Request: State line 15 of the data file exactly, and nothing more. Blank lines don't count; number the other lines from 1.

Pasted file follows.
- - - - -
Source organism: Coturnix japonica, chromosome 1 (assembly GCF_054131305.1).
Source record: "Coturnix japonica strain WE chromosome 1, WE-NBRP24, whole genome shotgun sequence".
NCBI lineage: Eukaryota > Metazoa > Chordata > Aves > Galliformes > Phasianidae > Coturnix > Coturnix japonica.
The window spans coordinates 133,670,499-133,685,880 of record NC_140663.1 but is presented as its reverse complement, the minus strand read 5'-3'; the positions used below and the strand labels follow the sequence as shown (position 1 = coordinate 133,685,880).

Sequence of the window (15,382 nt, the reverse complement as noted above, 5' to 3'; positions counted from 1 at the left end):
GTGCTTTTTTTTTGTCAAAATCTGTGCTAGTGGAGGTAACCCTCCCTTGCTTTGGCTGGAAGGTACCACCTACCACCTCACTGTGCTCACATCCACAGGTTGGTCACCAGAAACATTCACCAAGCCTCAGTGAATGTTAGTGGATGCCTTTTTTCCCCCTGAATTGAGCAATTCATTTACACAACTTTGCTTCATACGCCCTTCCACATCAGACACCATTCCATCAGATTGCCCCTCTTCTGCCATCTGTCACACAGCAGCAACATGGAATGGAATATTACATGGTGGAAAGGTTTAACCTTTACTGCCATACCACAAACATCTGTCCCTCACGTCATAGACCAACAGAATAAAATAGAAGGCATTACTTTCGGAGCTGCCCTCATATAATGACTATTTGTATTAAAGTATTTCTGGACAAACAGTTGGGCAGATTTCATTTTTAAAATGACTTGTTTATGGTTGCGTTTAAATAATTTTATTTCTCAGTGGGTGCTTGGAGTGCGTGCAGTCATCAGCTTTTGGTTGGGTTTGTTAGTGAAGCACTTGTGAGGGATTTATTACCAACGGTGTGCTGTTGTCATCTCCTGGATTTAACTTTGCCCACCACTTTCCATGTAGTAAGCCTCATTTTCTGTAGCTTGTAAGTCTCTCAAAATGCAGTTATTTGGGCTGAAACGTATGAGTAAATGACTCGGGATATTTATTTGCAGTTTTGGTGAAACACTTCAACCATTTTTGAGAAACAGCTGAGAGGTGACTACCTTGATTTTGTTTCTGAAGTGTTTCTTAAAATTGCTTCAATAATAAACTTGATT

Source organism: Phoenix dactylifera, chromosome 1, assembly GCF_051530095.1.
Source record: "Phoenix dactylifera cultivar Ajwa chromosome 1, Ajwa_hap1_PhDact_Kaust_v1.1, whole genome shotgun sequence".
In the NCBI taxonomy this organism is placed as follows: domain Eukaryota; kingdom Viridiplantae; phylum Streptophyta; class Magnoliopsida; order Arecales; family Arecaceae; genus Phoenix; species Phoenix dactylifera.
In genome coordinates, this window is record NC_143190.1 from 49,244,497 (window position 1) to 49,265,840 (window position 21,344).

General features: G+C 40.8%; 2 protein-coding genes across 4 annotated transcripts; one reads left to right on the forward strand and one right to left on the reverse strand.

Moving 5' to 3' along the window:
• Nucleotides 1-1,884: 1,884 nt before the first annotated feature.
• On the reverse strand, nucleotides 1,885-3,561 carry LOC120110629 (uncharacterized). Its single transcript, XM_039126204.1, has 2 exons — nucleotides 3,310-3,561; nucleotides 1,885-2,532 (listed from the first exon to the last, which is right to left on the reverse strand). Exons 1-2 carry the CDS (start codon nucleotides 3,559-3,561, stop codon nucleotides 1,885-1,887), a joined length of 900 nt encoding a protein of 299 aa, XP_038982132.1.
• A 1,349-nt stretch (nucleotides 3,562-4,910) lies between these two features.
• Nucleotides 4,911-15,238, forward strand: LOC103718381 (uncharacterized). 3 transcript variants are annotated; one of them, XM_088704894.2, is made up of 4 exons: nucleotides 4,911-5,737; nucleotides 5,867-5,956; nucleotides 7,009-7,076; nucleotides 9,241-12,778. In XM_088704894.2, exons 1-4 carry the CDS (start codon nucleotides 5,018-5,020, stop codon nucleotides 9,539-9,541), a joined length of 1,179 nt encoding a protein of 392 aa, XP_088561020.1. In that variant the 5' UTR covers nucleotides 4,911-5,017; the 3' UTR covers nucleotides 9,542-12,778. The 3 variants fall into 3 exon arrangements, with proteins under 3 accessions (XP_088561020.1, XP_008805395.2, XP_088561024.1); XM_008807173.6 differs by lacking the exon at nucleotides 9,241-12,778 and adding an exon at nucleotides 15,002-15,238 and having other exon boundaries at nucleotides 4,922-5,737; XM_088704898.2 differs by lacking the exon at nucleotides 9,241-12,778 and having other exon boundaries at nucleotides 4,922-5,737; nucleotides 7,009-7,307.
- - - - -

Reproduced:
• A 1,349-nt stretch (nucleotides 3,562-4,910) lies between these two features.